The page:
By Kaley Schelks
Last year, I was lucky enough to be awarded ALIA’s inaugural Charlotte Henry Study Grant. I’m a relatively new librarian and I’ve almost completed my Master of Information Management through the University of South Australia. I’ve transitioned from previous careers and becoming a librarian has been the most satisfying career move I’ve ever made. I’m so proud to call myself a librarian! Early on I knew that public libraries were my passion. About six years ago, I was also lucky enough to land a fantastic job in the programming team with Ipswich Libraries, where I completed the research for my thesis. I have since accepted a new position with Queensland Memory at State Library of Queensland.
The study grant was life-changing. I was able to upgrade my outdated laptop to a brand-new workstation (laptop, monitor, hub and printer), which has enabled me to focus on the task at hand rather than dealing with stressful, unreliable technology. I also used the money to assist with costs associated with research for my thesis, and I still have money left over that I’m planning to put towards attending professional development and conferences.
I am happy to say that I received a high distinction for my thesis, ‘Quantifying the value of programming in public libraries: An examination of benefits, ROI, and research methods’. I am very proud to have completed research in this complex and highly understudied area. Currently, there is very little research on the impacts or value of public library programming. Rich findings came from my research, including positive benefits from new skills and knowledge, plus increased enjoyment, and wellbeing outcomes. I also found that library programs offer definite opportunities for deep and long-term impact, including life-changing improved health outcomes. I hope that this research will have clear and lasting benefits for public libraries, their patrons and communities.
Research is most useful if the findings can be applied to solutions for real-world problems. Funding in public libraries can be a contentious issue. However, in the recent post-COVID years, the need to justify how public money is spent is more important than ever. Soon, I will be meeting with the executive management team of the Libraries and Customer Service Department of Ipswich City Council. This council has shown that they value public libraries with the innovative initiatives they’ve implemented over the last decade, such as investment in four new libraries, including the award-winning Ipswich Children’s Library. Even though library programming is a key service of most libraries, it can sometimes be an afterthought or footnote in the reporting process. I will present my findings and the demonstrated positive – in some cases, lifechanging– impacts that library programming has made for Ipswich individuals, their community and the libraries.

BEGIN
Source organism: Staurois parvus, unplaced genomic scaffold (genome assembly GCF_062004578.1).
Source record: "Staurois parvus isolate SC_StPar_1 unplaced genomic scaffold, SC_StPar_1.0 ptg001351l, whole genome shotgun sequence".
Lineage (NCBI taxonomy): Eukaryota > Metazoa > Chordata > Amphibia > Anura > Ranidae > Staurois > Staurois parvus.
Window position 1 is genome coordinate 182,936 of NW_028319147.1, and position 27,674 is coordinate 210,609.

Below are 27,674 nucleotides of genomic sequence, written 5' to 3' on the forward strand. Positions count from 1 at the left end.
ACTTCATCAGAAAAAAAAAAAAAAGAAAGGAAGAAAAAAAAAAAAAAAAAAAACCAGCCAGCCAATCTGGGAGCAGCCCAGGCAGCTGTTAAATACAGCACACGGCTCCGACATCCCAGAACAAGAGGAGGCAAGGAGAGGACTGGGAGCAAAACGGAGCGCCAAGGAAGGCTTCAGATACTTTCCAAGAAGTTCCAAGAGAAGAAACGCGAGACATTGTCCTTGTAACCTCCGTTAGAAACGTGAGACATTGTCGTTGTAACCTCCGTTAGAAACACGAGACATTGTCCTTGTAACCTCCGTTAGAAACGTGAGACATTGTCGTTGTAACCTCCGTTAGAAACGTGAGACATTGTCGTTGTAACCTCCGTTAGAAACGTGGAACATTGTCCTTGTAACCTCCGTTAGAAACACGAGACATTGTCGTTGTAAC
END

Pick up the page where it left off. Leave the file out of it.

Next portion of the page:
I am hoping that this study will directly benefit the programming team (and, by default, benefit the community) with continued funding and staff allocations. Using both quantitative and qualitative research data, I’m aiming to give the decision-makers a better understanding of the difference public library programs are making every day in people’s lives. I would like to acknowledge the assistance and thank the management, staff and patrons of Ipswich Libraries for helping me to complete my thesis research.
The hope is that this research will make impacts beyond myself and Ipswich. I plan to develop my thesis further to be published and, perhaps, with a bit more luck, present the findings at a conference. It seems that measuring and advocating for the impacts of libraries is the topic of the moment. It was discussed during the recent online National and State Libraries Australasia strategic plan panel discussion, and it was the topic of a two-day symposium, Future Libraries: Better Communities, at State Library of Queensland. Over the two days, findings from research on two key library programming areas, digital inclusion and children’s literacy were presented, and stakeholders were able to contribute to a 10-year road map for public libraries. The presentations confirmed and validated my research conclusions, although my study examined a wider range of library program categories and each of their impacts and value.
I’m extremely grateful to ALIA and the benefactors of the late Charlotte Henry for this opportunity. I feel this study grant is such a positive way to honour the memory of Charlotte, her passion for public libraries and the impact they make within their communities. I’ve worked really hard to be this lucky and I hope that my work will have lasting impact on the library world.
Applications for the 2023 Charlotte Henry Study Grant are open and will close on 17 June. Find out more and apply.
This article will also appear in the June edition of INCITE which will be available on 15 June.